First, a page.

Reflections by a Math teacher:
Own experience and the benefits of non-formal learning (namely Maths)
As a Maths teacher, and within the scope of the project “The Art of Mathematics”, I have implemented the units of MC Escher and Geometry in Islamic Art. The classes in which I have delivered these units were based on methodologies that are a little different from the traditional way of teaching. I had a lot of adhesion from my pupils, as they showed interest in some artistic concepts, allowing them not only to learn about Maths, but also about Art and culture.
The activity of MC Escher allowed pupils to get in touch with his works, as well as his ideas regarding various mathematical concepts, such as infinity, symmetries, rotations and tessellation. At the end, pupils were challenged to draw Escher’s “impossible cube”. They had fun while drawing it, always showing curiosity and even ending up with different perspectives of the cube. As for the activity on Islamic Art, after explaining the cultural meaning behind the different shaped stars, pupils were, likewise, able to reproduce them accurately and even created their own coloured patterns.
Their performance was overall really good. I was pleased to witness how engaged they were while working on these tasks!
Personally, I believe that this experience has allowed me to deepen cultural knowledge in various fields. This initiative was a success, as the activities allowed me to promote a more dynamic approach during classes.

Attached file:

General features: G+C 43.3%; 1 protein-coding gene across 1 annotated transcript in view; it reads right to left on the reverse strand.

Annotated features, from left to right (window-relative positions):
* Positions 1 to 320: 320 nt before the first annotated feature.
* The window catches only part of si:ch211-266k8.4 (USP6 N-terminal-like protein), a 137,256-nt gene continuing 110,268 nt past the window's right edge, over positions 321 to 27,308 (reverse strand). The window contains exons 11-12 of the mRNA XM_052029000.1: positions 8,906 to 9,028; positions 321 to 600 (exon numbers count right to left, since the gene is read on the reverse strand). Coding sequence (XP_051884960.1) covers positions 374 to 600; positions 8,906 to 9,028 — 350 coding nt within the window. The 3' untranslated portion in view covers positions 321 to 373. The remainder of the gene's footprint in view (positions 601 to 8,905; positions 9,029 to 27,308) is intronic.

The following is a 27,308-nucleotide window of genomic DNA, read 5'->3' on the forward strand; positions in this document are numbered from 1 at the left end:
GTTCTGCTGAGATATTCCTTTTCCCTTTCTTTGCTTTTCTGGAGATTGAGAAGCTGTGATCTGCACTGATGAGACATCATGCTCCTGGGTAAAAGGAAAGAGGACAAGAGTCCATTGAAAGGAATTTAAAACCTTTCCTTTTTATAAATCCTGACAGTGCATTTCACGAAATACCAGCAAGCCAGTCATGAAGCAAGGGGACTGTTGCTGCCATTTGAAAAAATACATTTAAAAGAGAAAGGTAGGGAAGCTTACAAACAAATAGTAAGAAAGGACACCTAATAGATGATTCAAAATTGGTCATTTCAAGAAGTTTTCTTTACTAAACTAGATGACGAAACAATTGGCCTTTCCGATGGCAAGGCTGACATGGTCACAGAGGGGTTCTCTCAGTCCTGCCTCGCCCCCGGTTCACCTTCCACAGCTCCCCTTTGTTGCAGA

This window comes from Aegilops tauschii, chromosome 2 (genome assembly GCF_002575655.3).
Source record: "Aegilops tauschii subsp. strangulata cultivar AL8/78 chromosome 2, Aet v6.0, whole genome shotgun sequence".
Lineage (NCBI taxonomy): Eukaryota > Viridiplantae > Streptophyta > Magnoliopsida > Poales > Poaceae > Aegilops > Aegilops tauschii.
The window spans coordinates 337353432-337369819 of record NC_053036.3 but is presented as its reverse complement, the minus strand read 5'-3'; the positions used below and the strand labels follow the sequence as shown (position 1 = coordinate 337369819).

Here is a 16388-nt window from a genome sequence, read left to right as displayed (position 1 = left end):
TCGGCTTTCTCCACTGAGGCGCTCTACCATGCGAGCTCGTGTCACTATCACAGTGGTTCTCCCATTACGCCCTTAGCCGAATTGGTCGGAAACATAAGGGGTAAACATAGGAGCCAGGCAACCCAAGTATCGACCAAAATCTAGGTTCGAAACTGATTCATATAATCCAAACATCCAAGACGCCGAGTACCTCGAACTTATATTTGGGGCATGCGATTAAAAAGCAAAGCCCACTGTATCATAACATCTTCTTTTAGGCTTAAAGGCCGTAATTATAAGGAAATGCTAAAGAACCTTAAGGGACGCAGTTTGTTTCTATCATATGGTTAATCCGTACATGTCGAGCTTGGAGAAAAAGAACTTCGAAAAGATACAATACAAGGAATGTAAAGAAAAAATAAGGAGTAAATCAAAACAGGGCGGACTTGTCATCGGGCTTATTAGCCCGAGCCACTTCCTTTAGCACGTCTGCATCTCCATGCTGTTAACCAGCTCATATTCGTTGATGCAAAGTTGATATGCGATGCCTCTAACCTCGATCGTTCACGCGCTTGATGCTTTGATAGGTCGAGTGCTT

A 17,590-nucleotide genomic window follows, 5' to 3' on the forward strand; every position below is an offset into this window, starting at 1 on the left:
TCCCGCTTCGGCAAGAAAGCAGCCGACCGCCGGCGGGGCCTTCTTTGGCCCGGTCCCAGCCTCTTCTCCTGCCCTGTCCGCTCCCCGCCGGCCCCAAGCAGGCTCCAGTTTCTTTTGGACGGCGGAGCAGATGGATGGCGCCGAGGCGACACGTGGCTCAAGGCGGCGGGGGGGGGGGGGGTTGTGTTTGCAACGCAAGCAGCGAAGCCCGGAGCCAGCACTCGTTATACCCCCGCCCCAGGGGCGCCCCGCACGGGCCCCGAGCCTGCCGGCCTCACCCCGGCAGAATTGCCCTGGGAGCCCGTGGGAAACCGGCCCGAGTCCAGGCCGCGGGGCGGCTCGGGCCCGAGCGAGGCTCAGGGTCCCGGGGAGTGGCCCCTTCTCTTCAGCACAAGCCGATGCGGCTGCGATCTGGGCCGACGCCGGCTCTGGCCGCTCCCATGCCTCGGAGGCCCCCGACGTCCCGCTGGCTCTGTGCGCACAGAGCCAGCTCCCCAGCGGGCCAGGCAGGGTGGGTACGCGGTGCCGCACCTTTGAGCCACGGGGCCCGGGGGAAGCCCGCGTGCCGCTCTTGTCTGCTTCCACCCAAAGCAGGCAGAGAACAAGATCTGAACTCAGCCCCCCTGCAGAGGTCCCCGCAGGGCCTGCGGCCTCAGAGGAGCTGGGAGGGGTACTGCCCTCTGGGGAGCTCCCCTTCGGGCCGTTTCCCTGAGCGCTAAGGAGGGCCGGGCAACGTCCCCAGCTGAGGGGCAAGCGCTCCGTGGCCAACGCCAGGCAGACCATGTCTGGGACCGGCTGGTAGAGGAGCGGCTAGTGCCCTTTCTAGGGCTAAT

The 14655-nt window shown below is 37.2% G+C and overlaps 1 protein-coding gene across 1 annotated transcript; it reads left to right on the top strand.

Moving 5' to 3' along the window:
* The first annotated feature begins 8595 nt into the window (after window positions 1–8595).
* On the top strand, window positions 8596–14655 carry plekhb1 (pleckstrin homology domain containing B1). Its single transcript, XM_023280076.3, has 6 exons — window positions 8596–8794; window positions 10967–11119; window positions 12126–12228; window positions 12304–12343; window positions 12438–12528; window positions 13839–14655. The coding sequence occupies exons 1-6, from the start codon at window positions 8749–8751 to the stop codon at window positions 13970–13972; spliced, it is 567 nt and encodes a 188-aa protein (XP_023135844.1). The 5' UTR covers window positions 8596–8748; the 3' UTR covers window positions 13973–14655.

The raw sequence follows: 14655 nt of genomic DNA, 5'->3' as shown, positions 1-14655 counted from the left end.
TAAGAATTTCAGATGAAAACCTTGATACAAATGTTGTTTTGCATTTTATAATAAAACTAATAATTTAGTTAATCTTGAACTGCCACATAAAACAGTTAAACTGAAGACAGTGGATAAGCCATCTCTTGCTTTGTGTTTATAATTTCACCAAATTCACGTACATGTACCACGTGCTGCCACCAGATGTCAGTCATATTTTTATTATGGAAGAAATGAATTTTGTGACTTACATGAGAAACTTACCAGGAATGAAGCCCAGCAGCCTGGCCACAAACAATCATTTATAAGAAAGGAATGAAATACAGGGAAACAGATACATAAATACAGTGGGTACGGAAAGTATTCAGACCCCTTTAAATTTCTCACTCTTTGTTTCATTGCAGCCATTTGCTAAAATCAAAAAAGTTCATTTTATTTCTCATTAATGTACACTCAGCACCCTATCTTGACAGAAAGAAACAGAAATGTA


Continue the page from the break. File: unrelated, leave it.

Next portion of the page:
Since a large part of pupils’ leisure and hobbies is somehow connected with art, using an artistic approach to teach in class was halfway there to stimulate their curiosity and therefore draw their attention and interest – even of those who are more distracted or experience more difficulties.
I have concluded from my experiences of teaching using non-formal methods, such as is the one promoted the The AMa project, that even the most distracted and disconnected pupils easily get involved with these activities. In addition to this positive fact, it is great to see the combination of Mathematics and Art, creating a win-win situation. This methodological approach and STE(A)M education in general have the potential to bring many benefits to the classroom because pupils can easily identify how real-world applications rely on STE(A)M subjects, allowing them to apply concepts and ideas in ”fun” and creative out-of-the-box methods.
Ultimately, this approach will improve their critical sense, their creativity and many other soft skills, which are very important for their personal and professional lives.